The report breaks down data by age and gender. Progress was greatest among children aged 5-14, where the number of child labourers fell by 10 per cent. The number of children in hazardous work in this age range fell by 31 per cent. Child labour among girls decreased considerably (by 15 million or 15 per cent). However, it increased among boys (by 8 million or 7 per cent). What’s more, child labour among young people aged 15 to 17 increased by 20 per cent, from 52 million to 62 million.

The Global Report also includes data aggregated by region. It shows, for example, that Asia Pacific and Latin America and the Caribbean continue to reduce child labour, while sub-Saharan Africa has witnessed an increase both in relative and absolute terms. This region also has the highest incidence of children working, with one in four children engaged in child labour.

Constance Thomas, Director of the ILO’s International Programme on the Elimination of Child Labour (IPEC), outlined some of the key remaining challenges in tackling child labour, including the scale of the problem in Africa, a much needed breakthrough in agriculture – where most child labourers work – and the need to address sometimes “hidden” forms of child labour, which are often among the worst forms.

“Most child labour is rooted in poverty. The way to tackle the problem is clear. We must ensure that all children have the chance of going to school, we need social protection systems that support vulnerable families – particularly at times of crisis – and we need to ensure that adults have a chance of decent work. These measures, combined with effective enforcement of laws that protect children, provide the way forward”, Ms Thomas said.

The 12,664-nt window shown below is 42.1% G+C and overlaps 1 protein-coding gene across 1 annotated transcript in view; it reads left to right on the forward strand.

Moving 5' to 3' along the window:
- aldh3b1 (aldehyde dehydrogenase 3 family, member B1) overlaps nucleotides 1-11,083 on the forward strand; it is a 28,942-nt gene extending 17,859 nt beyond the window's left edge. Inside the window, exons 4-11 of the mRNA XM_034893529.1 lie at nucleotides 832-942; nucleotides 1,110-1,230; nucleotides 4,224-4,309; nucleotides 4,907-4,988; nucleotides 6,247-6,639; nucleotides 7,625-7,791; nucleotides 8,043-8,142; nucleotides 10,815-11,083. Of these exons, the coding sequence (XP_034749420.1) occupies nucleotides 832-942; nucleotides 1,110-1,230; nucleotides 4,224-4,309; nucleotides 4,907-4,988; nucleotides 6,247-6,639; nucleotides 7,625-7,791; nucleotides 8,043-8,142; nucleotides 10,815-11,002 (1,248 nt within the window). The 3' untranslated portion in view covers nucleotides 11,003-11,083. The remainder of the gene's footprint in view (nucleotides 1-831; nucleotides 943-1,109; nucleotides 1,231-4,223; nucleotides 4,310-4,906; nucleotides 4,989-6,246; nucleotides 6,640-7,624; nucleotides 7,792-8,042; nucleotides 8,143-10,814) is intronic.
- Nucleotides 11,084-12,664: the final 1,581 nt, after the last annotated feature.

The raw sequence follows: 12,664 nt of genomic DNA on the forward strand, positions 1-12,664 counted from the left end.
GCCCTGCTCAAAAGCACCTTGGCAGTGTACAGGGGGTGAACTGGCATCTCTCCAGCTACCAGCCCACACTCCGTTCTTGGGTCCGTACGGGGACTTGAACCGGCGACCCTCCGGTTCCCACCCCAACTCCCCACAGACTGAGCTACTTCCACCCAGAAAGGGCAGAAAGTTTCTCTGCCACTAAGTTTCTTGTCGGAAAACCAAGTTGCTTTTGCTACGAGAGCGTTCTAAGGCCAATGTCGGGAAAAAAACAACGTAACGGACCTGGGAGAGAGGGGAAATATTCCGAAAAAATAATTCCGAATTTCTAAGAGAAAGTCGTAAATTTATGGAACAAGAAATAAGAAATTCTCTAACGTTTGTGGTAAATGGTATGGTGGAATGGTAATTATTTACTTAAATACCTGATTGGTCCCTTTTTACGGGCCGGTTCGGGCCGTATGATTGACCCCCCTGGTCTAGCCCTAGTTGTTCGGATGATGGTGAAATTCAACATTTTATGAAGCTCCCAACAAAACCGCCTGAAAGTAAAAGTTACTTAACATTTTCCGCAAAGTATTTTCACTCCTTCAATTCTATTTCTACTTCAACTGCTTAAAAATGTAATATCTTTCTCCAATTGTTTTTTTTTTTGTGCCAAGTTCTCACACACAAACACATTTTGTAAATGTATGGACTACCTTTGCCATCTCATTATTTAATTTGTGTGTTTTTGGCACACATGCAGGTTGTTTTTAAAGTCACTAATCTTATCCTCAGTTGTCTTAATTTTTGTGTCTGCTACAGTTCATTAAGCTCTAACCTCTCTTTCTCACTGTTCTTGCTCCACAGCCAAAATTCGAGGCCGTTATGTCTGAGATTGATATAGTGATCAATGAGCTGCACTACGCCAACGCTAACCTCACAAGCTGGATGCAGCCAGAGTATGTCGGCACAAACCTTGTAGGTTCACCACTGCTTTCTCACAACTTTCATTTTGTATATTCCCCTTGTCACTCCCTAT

The ILO IPEC programme was launched in 1992, and in the 2008-09 biennium it was operational in over 90 countries.

The global conference on child labour in The Hague on 10-11 May will gather some 450 delegates from 80 countries. The meeting will also serve as a platform for the launch of an interagency report by the ILO, the World Bank and UNICEF. The report, “Joining forces against child labour – Inter-agency report for The Hague Global Child Labour Conference of 2010”, calls for child labour to be placed at the forefront of national development agendas and presents a range of evidence indicating that child labour constitutes an important impediment to national development.

For more information on the Global Report and the interagency report, please contact the ILO Department of Communication and Public Information of the ILO at +4122/799-7912 or communication@ilo.org

For more information on the meeting in The Hague, please visit: www.childlabourconference2010.com

Tags: child labour

Unit responsible: Department of Communication (DCOMM)

Reference: ILO/10/19

Your comments

Please read our Community Guidelines.

 

 
comments powered by Disqus
This content is available in
Español  Français  Italiano 
A A+A++  Print  Email
close

Email

New ILO global report on child labour: As efforts to end child labour slow, ILO calls for “re-energized” global action

To

Email address:
Separate multiple addresses with a comma (,)

Your details:

Your Name:
Your Email:
Send
Share this content

Contact us

Skip to top
© 1996-2014 International Labour Organization (ILO) | Copyright and permissions | Privacy policy | Fraud alert | Disclaimer